Color doesn't mean crime by: Joseph Varfee

The film "Crash" was directed by Paul Haggis in 2005. It starred Ludacris, Sandra Bullock and Terrence Howard. The crash movie was really good in my opinion. It really looked at the stereotypes in our society and how it affects our lives. In the film the characters were all all negatively affected because they were being stereotyped or judging someone based off of stereotypes.

A scene from the movie that I really liked was the impenetrable coat scene because Daniel was trying to help his daughter overcome the fear of their violent neighborhood. He even used the tooth fairy to make things better for his daughter. To me it was a very great scene because it takes the attention away from the negatives of their lives and show that at the end of the day, Daniel goes home to an environment he doesn't want to be in and has to be a father and a husband and take care of his family. a scene that i disliked was when Jean stereotyped Daniel as a gang-banger because of his tattoos and ethnicity. She thought he would change the locks and give the keys to one of his "homies" so that they could come by later and rob her house, but all Daniel was doing was his job.

A character that stuck with me was definitely Daniel because even when things got out of hand, he kept his cool. When Farhad shot his daughter with blanks even though she wasn't dead, he didn't seek revenge or tried to hurt him in anyway. Daniel was a good guy throughout the whole film and never did anything bad so he was a character that I really thought stuck with me.

The situation where officer Ryan and officer Hanson pulled over Cameron and Christine was a scene I disliked, with officer Ryan being the perpetrator, Christine and Cameron being the victims and officer Hanson being the bystander. I didn't really think that there was an activist during this situation. The outcome of the situation was Christine being sexually harassed by officer Ryan which affected her later on in the film, and the officers only gave them a warning.

From the socio-economic lens we see that there is a difference in "classes" and how you are based in a class based on where you live, how you look and dress, how much money you have, and your ethnicity or at least the stereotypes about your ethnicity. From the race lens we see that there are few unfair racial stereotypes, such as Jean stereotyping Daniel as a gang-banger, or Farhad being stereotyped as a middle-eastern instead of an Indian, and Cameron's boss telling him that is characters weren't black enough.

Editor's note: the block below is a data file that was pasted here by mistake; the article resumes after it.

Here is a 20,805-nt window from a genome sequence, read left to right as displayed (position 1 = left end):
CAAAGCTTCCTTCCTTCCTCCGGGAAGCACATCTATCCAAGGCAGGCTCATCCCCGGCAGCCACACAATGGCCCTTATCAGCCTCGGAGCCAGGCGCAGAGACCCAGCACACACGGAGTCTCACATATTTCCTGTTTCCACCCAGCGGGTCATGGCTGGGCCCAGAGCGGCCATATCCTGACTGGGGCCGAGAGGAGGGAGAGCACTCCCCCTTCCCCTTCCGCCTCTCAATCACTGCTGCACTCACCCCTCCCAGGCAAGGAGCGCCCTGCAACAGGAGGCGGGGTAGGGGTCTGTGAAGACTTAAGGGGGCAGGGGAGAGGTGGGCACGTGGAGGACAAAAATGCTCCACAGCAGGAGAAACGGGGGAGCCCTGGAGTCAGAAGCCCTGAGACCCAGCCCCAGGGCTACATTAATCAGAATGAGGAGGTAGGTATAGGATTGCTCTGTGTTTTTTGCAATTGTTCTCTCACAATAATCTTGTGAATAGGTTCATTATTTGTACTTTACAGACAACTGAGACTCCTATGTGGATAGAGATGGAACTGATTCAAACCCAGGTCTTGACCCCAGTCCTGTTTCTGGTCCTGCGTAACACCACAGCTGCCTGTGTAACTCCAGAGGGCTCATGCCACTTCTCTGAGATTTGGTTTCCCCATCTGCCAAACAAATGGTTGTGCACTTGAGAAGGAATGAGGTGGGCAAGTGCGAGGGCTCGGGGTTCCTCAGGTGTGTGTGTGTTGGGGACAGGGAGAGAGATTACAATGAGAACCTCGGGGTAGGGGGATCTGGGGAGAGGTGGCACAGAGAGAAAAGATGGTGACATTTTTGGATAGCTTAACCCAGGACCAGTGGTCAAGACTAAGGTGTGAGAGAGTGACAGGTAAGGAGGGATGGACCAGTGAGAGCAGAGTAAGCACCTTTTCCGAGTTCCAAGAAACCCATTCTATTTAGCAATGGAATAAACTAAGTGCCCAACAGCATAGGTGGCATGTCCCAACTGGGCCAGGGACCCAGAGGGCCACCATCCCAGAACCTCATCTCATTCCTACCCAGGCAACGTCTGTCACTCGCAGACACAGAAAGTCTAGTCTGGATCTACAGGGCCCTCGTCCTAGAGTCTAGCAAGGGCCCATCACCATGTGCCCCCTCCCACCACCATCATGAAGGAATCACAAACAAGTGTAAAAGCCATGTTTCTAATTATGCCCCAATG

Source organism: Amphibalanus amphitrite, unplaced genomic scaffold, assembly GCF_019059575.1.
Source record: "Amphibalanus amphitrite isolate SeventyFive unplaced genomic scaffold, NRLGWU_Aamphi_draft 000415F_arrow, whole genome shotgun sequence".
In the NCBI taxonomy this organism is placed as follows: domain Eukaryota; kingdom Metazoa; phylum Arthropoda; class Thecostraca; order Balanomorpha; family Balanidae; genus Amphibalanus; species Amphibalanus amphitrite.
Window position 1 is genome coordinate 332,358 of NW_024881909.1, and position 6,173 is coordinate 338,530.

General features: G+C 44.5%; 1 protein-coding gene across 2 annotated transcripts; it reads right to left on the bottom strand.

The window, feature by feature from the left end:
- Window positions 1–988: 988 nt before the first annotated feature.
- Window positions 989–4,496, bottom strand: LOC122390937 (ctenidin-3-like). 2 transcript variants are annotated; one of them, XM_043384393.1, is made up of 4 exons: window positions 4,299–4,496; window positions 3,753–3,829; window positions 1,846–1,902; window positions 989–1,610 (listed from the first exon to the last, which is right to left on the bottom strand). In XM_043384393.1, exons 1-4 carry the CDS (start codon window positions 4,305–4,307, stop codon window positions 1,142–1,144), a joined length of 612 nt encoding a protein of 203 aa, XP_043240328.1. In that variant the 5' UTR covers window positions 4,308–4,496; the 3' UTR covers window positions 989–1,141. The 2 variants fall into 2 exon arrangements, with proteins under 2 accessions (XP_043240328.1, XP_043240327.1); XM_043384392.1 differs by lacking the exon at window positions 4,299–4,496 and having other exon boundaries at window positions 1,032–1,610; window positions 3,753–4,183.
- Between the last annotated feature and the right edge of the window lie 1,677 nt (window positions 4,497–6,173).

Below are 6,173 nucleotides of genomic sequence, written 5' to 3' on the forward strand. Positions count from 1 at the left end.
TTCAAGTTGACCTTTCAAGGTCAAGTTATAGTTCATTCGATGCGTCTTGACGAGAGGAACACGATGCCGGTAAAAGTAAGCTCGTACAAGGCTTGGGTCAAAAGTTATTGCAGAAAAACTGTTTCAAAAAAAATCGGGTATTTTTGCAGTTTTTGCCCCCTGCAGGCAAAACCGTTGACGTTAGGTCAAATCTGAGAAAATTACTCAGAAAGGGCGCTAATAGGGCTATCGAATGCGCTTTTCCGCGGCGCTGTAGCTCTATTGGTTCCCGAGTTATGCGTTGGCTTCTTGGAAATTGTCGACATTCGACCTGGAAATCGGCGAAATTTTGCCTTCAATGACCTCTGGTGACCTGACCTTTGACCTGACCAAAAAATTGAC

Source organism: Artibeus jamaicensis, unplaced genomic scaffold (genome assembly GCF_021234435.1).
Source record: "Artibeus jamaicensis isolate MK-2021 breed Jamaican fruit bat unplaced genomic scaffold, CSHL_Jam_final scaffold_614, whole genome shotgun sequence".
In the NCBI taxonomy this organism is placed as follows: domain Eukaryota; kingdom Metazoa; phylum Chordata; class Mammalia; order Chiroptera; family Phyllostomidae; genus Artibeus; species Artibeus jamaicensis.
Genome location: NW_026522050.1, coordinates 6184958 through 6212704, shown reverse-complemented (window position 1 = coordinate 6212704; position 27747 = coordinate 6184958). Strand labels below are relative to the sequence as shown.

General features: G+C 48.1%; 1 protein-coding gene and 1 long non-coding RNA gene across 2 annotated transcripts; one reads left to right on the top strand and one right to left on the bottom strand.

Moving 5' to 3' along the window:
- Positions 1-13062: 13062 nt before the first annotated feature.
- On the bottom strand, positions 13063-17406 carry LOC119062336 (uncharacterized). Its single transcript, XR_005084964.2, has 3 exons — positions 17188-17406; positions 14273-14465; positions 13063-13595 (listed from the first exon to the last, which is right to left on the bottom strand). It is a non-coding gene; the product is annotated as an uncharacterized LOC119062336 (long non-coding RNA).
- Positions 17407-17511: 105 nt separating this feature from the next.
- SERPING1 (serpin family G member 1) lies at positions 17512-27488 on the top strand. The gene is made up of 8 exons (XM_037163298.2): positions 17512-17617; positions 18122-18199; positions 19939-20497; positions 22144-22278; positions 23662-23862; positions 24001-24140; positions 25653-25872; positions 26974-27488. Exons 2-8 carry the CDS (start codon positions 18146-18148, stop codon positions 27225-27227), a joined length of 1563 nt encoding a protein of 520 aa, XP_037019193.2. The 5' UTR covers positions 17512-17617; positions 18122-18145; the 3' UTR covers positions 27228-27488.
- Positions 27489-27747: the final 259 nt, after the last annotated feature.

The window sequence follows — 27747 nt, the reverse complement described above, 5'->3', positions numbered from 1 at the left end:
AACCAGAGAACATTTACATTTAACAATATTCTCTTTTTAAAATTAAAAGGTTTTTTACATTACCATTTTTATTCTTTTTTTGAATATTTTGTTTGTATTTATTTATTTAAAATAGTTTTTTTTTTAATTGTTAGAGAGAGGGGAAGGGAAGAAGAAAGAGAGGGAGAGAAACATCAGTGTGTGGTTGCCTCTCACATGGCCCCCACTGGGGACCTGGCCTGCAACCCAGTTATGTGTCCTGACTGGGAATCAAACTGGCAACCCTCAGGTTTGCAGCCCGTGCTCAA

Anthony's quote was really good one about how people who are upper class don't feel safe when they see someone who fits a stereotype walking towards them or is around them. When it comes up in the film you see Jean clench her purse as Cameron and Peter walks closer towards her, or when Daniel was in her house changing the locks. In society this happens a lot, teenage kids are stereotypes because of how they dress, where they live , who they hang around with, etc. Personally I've been stereotyped because of my skin and it's not the greatest feeling. I was at a party and a phone was stolen, immediately the owner of the phone (a white girl) started accusing all the black guys there and trying to search our pockets and bags. Things like this happen all the time. We judge someone based on stereotypes and don't feel safe around them all of a sudden, when the truth is the color of your skin doesn't mean you're a criminal, being a criminal or a bad person is your own decision. So just because a couple of black people have stolen things doesn't mean we all do.

In my opinion the ultimate thematic message is to not judge someone based off of stereotypes, society has us looking at people the wrong way and because of that it affects us daily. The film shows us that the world is cruel but we could still change it, and you see that at the end of the film when Anthony sets free all of those Asians who look like they've been through a lot. Overall the movie was great, it really touched on how we see society and what we need to do about it.

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